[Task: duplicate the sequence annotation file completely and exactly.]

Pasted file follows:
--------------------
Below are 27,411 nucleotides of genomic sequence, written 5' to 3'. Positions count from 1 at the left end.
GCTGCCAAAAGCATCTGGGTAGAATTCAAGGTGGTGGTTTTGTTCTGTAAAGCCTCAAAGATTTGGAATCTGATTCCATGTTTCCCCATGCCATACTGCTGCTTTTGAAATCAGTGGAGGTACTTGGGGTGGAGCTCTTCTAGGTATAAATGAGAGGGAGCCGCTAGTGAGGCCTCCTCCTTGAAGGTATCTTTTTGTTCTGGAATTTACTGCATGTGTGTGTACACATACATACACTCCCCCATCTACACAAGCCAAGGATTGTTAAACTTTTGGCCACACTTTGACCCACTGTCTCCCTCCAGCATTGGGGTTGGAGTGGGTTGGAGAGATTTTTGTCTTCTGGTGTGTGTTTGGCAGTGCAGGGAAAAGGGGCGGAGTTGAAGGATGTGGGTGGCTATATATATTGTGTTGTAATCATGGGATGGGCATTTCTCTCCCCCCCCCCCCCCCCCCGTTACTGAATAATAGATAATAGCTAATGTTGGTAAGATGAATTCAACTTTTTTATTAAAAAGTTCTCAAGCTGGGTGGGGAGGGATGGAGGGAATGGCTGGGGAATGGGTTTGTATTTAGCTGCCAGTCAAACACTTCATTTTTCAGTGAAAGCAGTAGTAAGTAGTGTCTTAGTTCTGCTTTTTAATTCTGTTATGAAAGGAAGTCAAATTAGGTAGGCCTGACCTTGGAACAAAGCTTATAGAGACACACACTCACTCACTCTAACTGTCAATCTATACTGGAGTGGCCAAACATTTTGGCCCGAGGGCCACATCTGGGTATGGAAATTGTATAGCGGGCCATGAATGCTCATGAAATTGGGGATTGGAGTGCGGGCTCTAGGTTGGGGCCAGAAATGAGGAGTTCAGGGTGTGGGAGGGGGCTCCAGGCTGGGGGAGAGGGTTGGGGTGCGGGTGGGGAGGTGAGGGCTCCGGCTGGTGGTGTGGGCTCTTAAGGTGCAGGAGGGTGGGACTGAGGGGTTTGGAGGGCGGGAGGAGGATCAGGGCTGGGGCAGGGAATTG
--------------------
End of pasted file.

Below are 27,411 nucleotides of genomic sequence, written 5' to 3'. Positions count from 1 at the left end.
GCTGCCAAAAGCATCTGGGTAGAATTCAAGGTGGTGGTTTTGTTCTGTAAAGCCTCAAAGATTTGGAATCTGATTCCATGTTTCCCCATGCCATACTGCTGCTTTTGAAATCAGTGGAGGTACTTGGGGTGGAGCTCTTCTAGGTATAAATGAGAGGGAGCCGCTAGTGAGGCCTCCTCCTTGAAGGTATCTTTTTGTTCTGGAATTTACTGCATGTGTGTGTACACATACATACACTCCCCCATCTACACAAGCCAAGGATTGTTAAACTTTTGGCCACACTTTGACCCACTGTCTCCCTCCAGCATTGGGGTTGGAGTGGGTTGGAGAGATTTTTGTCTTCTGGTGTGTGTTTGGCAGTGCAGGGAAAAGGGGCGGAGTTGAAGGATGTGGGTGGCTATATATATTGTGTTGTAATCATGGGATGGGCATTTCTCTCCCCCCCCCCCCCCCCCCGTTACTGAATAATAGATAATAGCTAATGTTGGTAAGATGAATTCAACTTTTTTATTAAAAAGTTCTCAAGCTGGGTGGGGAGGGATGGAGGGAATGGCTGGGGAATGGGTTTGTATTTAGCTGCCAGTCAAACACTTCATTTTTCAGTGAAAGCAGTAGTAAGTAGTGTCTTAGTTCTGCTTTTTAATTCTGTTATGAAAGGAAGTCAAATTAGGTAGGCCTGACCTTGGAACAAAGCTTATAGAGACACACACTCACTCACTCTAACTGTCAATCTATACTGGAGTGGCCAAACATTTTGGCCCGAGGGCCACATCTGGGTATGGAAATTGTATAGCGGGCCATGAATGCTCATGAAATTGGGGATTGGAGTGCGGGCTCTAGGTTGGGGCCAGAAATGAGGAGTTCAGGGTGTGGGAGGGGGCTCCAGGCTGGGGGAGAGGGTTGGGGTGCGGGTGGGGAGGTGAGGGCTCCGGCTGGTGGTGTGGGCTCTTAAGGTGCAGGAGGGTGGGACTGAGGGGTTTGGAGGGCGGGAGGAGGATCAGGGCTGGGGCAGGGAATTG